Harris Hip Score (HHS)

Four people operating on a patient in a surgery room

Harris Hip Score (HHS)

The Harris Hip Score (HHS) is a clinician-based outcome measure that is frequently used for the evaluation of patients following a Total Hip Arthroplasty (THA). The tool was originally developed in 1969 but has since undergone multiple revisions. Today, the scope of HHS has increased and many clinicians now use it for the assessment of femoral neck fractures and osteoarthritis.

The HHS is composed of four subscales: pain (44 points), function (47 points), absence of deformity (4 points) and range of motion (5 points). The pain domain measures pain severity, its effect on activities and the need for pain medication. The function domain consists of daily activities and gait, while the deformity sub-scale takes into account hip flexion, adduction, internal rotation, leg length discrepancy and range of motion measures.

The survey has ten questions and scores ranging from 0-100, with higher scores representing less dysfunction and better outcomes.

Strengths

The Harris Hip Score takes about 5-7 minutes to complete and is easy for clinicians to score. Because it is not a patient reported outcome measure, many of the inconveniences associated with PRO instruments (ie. incomplete surveys, question ambiguity or delayed responses) don’t apply to the Harris Hip Score. It has also been proven an effective tool to measure outcomes after interventions such as physical therapy.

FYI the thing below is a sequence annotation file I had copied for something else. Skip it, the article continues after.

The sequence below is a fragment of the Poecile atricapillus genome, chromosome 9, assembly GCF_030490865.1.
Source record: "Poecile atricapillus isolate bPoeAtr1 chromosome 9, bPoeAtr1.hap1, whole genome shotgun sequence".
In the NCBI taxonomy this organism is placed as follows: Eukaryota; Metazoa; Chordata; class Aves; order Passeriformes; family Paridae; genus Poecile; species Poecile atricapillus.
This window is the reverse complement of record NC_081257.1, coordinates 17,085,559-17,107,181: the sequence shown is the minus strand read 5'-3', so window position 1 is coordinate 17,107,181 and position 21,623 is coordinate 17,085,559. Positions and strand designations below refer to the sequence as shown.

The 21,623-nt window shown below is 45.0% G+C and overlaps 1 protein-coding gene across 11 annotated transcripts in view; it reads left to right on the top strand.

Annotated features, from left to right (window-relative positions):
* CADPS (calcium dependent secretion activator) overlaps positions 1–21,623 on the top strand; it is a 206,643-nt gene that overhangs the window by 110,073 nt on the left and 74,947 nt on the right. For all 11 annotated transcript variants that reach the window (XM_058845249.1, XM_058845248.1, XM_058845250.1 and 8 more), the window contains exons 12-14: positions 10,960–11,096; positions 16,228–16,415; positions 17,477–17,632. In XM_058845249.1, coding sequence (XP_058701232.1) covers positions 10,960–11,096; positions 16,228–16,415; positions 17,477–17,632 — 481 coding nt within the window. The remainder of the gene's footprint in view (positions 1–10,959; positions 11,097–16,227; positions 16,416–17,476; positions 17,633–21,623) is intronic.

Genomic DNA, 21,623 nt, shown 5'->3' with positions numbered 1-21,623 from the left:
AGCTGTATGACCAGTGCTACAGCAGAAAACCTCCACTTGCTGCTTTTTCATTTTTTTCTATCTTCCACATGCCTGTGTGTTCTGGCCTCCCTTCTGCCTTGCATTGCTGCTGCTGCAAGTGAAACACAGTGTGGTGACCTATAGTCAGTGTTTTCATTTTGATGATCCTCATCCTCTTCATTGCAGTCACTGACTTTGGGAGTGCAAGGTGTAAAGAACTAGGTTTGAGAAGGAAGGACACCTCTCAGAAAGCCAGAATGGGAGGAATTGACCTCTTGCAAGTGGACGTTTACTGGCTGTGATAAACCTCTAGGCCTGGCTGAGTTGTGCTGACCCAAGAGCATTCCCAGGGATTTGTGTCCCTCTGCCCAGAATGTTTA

Considerations

The Harris Hip Score has been found to be susceptible to ceiling effects – a phenomenon that occurs when the highest score on a rating tool is unable to properly assess a patient’s level of ability. In addition, because HHS is a clinician-based measure it’s subject to the weaknesses that are inherent to these instruments, such as observer bias and the marginalization of a patient’s perception of their outcome.

The Harris Hip Score is useful for specific circumstances but has yet to be properly validated and when used, its susceptibility to ceiling effects should be taken into account.

Licensing and Cost

The Harris Hip Score does not require a license. To view the tool, please visit: www.orthopaedicscore.com/scorepages/harris_hip_score.html.

Sources

See The Hip PRO Tools Guide

or Schedule a Call with a CODE PRO Expert